I started about four weeks ago by wracking my brains about what went wrong last time. We always think we will remember or at least write down those little and not so little issues don’t we?
I remembered a point at the throat into Wollar that had sprung the straight rail during the recent summer but I had already ‘fixed’ that with track spikes and superglue (I hoped). So the next thought was to rolling stock some of which had been responsible for a few derailments. I should mention that my rolling stock is a mixture of the very old and the very new so a full review was in order.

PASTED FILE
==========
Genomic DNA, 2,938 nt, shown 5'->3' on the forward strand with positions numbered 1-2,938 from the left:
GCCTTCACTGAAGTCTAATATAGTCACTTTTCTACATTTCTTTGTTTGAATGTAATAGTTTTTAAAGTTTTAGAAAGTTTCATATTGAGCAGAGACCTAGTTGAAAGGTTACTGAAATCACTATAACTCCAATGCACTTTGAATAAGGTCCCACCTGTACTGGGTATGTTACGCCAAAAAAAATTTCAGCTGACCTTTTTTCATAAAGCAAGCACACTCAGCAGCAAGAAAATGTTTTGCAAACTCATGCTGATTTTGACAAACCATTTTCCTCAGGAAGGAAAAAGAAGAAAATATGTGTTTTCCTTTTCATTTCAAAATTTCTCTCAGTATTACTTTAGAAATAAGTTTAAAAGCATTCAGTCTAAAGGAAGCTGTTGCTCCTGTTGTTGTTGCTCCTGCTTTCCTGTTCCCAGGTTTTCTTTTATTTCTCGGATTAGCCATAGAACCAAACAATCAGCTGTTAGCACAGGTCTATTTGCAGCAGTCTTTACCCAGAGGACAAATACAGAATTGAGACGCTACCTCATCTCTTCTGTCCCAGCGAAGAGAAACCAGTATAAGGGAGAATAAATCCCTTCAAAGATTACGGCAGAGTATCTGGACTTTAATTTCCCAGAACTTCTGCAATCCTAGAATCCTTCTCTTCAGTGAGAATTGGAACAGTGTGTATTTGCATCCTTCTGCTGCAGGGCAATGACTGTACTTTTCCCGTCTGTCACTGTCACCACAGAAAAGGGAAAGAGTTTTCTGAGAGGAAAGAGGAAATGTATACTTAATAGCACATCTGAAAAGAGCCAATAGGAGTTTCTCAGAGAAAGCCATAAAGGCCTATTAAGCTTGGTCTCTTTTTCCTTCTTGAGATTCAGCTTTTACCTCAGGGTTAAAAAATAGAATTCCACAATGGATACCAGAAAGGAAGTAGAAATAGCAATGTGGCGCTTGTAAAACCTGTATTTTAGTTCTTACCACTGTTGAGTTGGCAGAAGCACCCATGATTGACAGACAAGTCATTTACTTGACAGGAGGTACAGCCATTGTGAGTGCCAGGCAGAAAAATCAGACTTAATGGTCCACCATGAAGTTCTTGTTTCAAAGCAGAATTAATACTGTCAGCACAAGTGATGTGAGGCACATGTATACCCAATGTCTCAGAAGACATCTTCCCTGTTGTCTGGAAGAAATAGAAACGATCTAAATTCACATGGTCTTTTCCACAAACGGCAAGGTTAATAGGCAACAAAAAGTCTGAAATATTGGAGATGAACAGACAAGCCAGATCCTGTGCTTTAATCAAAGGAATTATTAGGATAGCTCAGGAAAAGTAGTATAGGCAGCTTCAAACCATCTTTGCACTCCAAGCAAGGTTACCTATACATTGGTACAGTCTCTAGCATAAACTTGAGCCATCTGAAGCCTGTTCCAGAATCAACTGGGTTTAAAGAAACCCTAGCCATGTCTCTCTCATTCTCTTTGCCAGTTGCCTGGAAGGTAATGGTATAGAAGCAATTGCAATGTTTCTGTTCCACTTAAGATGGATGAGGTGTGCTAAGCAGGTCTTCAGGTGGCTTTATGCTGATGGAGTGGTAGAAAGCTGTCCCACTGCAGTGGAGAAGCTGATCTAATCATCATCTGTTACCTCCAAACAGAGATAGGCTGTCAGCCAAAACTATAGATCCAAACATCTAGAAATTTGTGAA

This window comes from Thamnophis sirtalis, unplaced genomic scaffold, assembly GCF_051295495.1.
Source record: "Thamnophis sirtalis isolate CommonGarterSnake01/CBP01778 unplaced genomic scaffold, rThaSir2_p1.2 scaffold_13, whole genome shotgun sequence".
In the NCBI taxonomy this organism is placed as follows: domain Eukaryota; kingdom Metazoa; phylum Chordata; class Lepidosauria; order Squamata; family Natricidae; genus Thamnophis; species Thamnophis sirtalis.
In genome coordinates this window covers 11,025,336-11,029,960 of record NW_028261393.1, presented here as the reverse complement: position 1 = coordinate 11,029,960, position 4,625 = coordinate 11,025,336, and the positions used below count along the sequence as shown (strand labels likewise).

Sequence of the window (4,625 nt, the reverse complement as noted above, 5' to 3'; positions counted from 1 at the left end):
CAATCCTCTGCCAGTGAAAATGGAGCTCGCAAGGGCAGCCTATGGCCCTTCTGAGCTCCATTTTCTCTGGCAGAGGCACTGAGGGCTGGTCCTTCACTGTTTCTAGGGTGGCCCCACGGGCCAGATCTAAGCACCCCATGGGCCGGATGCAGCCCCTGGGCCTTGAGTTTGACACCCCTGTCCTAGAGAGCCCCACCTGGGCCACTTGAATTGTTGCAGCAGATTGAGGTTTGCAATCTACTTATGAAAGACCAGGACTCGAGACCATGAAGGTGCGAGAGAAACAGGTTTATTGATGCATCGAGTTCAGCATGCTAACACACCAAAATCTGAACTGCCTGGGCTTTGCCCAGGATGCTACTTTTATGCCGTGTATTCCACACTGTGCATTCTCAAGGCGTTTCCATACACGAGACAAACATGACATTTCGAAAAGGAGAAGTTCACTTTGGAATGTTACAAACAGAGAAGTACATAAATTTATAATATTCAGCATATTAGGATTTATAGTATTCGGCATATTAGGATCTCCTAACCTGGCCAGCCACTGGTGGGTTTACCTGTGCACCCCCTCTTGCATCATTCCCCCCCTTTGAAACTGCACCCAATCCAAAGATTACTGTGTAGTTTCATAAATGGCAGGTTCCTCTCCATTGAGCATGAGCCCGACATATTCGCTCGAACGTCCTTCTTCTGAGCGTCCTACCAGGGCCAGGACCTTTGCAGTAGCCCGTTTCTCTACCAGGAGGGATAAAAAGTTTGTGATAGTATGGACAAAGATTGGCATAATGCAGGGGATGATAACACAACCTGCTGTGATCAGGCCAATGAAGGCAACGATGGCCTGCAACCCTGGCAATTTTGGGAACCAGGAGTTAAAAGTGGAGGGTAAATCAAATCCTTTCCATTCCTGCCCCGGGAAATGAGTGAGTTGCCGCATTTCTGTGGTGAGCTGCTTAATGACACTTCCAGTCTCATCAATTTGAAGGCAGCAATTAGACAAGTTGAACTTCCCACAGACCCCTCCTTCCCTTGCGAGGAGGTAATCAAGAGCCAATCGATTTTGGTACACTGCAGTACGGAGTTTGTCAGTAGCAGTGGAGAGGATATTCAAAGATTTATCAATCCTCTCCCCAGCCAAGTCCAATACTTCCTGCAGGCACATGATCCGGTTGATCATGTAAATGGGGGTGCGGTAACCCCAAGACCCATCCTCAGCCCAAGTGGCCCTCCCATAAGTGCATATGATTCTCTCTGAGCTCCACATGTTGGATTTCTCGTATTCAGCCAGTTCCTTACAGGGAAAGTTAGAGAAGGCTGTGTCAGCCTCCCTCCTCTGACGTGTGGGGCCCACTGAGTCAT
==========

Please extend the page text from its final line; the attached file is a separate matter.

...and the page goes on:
After about $100 in metal wheels and new bogies I was reasonably confident that they would not embarrass me. I took the opportunity to replace the plastic 33” wheels in a number of goods bogies with 36” ones and also found some nice 2BR Andrews bogies made by AccuRail (0103) from The Model Railroad Craftsman at Blacktown NSW. Be aware though that I cleaned Gary out but he said he would be ordering some more, ring before going there if you want some. Also realise that they come with plastic 33” wheels that need to be replaced with 36” ones (I used Walthers 36” wheels as they have plastic axles and aren’t magnetic of course).
Here is a photo of the 2BR under an On Track LLV that I will be back dating to 1965, not much to do, just adding some hand rails on the ends really.
After the re-wheeling came locomotive and layout testing and I forgot, cleaning the ‘crud’ off the rolling stock wheels, a slow process.